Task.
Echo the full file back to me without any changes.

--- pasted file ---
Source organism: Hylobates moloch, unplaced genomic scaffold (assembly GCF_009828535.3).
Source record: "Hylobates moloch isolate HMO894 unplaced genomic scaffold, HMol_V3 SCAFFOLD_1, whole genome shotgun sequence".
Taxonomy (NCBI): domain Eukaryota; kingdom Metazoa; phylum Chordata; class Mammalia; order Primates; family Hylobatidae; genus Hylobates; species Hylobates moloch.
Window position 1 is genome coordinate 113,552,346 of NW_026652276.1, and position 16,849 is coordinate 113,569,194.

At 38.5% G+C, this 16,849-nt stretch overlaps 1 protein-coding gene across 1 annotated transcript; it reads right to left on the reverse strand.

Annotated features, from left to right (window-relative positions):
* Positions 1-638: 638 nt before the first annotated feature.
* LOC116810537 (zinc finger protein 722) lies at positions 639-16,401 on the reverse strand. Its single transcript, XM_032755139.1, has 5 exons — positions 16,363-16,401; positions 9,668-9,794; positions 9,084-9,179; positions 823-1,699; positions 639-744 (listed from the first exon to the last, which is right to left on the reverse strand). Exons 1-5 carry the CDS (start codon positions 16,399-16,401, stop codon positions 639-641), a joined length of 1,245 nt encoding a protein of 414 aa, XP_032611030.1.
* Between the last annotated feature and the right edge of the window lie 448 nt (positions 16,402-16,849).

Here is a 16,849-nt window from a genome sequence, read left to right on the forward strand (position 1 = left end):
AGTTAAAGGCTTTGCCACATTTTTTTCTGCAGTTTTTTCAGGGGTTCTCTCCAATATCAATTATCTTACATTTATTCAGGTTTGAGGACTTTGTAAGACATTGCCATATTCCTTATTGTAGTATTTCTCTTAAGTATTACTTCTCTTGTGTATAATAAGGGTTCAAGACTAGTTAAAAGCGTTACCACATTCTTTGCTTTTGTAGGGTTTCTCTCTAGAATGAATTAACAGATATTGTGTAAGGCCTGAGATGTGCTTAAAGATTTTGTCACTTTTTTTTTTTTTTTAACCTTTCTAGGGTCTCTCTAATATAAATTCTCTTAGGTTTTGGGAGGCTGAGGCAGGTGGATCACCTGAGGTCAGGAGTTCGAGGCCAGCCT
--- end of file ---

Source organism: Hylobates moloch, unplaced genomic scaffold (assembly GCF_009828535.3).
Source record: "Hylobates moloch isolate HMO894 unplaced genomic scaffold, HMol_V3 SCAFFOLD_1, whole genome shotgun sequence".
Taxonomy (NCBI): domain Eukaryota; kingdom Metazoa; phylum Chordata; class Mammalia; order Primates; family Hylobatidae; genus Hylobates; species Hylobates moloch.
Window position 1 is genome coordinate 113,552,346 of NW_026652276.1, and position 16,849 is coordinate 113,569,194.

At 38.5% G+C, this 16,849-nt stretch overlaps 1 protein-coding gene across 1 annotated transcript; it reads right to left on the reverse strand.

Annotated features, from left to right (window-relative positions):
* Positions 1-638: 638 nt before the first annotated feature.
* LOC116810537 (zinc finger protein 722) lies at positions 639-16,401 on the reverse strand. Its single transcript, XM_032755139.1, has 5 exons — positions 16,363-16,401; positions 9,668-9,794; positions 9,084-9,179; positions 823-1,699; positions 639-744 (listed from the first exon to the last, which is right to left on the reverse strand). Exons 1-5 carry the CDS (start codon positions 16,399-16,401, stop codon positions 639-641), a joined length of 1,245 nt encoding a protein of 414 aa, XP_032611030.1.
* Between the last annotated feature and the right edge of the window lie 448 nt (positions 16,402-16,849).

Here is a 16,849-nt window from a genome sequence, read left to right on the forward strand (position 1 = left end):
AGTTAAAGGCTTTGCCACATTTTTTTCTGCAGTTTTTTCAGGGGTTCTCTCCAATATCAATTATCTTACATTTATTCAGGTTTGAGGACTTTGTAAGACATTGCCATATTCCTTATTGTAGTATTTCTCTTAAGTATTACTTCTCTTGTGTATAATAAGGGTTCAAGACTAGTTAAAAGCGTTACCACATTCTTTGCTTTTGTAGGGTTTCTCTCTAGAATGAATTAACAGATATTGTGTAAGGCCTGAGATGTGCTTAAAGATTTTGTCACTTTTTTTTTTTTTTTAACCTTTCTAGGGTCTCTCTAATATAAATTCTCTTAGGTTTTGGGAGGCTGAGGCAGGTGGATCACCTGAGGTCAGGAGTTCGAGGCCAGCCT